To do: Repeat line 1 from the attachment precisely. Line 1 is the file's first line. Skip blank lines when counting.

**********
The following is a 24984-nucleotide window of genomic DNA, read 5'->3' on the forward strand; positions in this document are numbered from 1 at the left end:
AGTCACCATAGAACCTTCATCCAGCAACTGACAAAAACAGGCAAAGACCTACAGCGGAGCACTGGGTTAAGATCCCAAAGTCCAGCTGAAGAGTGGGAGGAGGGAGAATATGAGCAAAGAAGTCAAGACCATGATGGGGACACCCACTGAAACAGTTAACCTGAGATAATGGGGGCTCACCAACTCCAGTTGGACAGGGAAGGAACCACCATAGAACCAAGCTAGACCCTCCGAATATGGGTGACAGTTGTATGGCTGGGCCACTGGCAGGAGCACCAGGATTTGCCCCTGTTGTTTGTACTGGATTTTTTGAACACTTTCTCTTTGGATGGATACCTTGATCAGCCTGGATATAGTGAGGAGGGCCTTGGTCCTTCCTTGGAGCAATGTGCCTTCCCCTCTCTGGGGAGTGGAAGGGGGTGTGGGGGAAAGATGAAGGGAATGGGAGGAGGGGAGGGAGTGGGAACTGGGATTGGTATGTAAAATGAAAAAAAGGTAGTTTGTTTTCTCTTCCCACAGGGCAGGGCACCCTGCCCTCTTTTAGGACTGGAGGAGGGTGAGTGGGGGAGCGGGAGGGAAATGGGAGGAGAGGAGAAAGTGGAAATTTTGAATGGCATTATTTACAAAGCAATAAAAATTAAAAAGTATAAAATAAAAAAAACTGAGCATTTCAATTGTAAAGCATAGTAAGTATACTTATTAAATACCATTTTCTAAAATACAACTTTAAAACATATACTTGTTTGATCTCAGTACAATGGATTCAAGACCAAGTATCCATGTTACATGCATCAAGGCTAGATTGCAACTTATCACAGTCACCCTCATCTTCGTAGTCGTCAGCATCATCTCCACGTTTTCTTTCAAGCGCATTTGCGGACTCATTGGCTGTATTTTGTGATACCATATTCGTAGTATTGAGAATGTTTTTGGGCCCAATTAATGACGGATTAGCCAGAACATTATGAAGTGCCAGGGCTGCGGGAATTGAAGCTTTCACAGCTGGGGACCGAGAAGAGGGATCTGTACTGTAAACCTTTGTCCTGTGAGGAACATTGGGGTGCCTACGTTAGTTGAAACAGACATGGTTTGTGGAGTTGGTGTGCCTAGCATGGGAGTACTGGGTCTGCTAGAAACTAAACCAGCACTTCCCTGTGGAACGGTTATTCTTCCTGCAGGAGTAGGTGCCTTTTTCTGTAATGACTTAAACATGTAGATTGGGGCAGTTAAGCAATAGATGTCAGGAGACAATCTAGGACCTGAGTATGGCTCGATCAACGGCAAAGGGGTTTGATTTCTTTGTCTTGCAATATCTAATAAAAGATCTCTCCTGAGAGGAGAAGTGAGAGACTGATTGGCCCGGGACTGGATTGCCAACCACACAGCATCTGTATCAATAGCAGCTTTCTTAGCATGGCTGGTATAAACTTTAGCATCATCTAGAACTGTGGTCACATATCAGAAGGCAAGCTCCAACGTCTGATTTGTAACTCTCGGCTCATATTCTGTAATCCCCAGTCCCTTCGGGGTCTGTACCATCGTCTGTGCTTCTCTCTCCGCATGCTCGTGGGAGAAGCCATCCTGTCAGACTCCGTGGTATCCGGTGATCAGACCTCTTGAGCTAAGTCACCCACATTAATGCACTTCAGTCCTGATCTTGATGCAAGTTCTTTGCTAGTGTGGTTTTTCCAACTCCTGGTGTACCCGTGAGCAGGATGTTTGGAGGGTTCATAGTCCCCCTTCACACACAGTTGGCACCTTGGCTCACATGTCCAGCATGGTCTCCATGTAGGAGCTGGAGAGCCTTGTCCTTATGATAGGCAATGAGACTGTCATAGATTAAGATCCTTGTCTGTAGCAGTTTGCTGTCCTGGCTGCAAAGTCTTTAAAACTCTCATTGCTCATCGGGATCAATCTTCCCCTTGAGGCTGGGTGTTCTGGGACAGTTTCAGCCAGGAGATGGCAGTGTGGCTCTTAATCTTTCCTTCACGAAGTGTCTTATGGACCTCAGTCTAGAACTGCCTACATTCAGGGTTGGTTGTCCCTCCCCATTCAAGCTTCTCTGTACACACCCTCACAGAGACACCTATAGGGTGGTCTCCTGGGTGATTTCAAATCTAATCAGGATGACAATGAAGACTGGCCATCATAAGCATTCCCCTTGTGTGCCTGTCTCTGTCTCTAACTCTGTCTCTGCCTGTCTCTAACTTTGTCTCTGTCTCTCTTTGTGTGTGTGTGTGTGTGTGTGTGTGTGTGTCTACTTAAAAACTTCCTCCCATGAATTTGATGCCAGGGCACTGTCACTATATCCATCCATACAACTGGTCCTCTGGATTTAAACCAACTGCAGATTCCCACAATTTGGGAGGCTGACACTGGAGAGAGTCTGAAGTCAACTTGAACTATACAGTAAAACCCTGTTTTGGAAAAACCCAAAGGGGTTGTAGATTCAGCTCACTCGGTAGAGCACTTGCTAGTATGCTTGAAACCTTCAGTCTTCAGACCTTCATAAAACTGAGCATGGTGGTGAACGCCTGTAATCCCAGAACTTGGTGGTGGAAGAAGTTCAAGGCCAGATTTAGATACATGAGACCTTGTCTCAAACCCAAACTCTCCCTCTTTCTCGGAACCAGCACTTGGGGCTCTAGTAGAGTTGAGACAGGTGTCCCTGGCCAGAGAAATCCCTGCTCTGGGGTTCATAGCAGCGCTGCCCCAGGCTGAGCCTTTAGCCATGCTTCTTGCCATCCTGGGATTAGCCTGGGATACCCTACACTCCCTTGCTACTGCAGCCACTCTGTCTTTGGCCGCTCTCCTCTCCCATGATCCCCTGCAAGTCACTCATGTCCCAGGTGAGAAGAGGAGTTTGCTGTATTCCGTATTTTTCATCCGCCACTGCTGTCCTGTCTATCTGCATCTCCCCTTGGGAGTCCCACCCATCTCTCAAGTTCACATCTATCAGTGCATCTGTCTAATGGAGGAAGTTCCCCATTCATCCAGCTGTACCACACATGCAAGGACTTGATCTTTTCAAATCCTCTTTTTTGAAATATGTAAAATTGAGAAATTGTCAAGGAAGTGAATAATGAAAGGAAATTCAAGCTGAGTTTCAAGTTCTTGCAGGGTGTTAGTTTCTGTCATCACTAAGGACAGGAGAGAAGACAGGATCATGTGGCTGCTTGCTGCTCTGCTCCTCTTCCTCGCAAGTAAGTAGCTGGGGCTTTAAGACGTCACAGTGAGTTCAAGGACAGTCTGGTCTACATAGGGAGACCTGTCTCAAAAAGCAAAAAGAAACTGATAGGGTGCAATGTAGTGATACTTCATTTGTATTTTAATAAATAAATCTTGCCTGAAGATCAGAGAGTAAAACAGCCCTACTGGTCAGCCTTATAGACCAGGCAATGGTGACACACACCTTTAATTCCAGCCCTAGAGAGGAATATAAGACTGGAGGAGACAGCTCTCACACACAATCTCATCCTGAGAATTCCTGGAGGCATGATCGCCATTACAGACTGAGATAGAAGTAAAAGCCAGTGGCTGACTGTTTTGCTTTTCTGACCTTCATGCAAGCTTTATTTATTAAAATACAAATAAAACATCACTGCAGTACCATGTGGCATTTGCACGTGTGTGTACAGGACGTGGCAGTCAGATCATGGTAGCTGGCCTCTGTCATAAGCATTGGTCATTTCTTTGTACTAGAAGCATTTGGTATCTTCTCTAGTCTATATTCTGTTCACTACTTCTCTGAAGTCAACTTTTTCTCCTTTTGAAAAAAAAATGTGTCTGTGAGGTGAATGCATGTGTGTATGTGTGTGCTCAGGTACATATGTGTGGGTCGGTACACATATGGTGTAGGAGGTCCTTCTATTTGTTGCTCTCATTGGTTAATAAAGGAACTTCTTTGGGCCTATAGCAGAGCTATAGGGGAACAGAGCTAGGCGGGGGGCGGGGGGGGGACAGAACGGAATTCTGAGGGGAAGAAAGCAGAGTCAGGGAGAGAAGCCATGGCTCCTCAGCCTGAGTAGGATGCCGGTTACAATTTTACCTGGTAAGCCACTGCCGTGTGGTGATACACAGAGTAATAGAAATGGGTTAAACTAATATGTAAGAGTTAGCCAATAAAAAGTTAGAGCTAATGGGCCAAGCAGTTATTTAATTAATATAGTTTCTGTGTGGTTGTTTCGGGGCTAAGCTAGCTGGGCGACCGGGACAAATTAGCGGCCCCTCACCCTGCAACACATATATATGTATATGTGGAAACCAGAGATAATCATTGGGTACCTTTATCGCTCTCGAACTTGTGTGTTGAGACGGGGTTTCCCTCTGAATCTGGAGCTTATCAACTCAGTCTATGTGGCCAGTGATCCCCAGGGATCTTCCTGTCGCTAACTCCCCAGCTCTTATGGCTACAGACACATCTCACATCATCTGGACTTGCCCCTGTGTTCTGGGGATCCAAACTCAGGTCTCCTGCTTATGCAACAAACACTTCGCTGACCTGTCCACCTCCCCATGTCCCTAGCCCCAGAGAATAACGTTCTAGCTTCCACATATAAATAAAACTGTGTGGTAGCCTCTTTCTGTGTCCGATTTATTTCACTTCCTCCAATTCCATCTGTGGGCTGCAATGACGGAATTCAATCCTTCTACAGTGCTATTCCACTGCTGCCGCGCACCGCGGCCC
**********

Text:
The following is a 24984-nucleotide window of genomic DNA, read 5'->3' on the forward strand; positions in this document are numbered from 1 at the left end: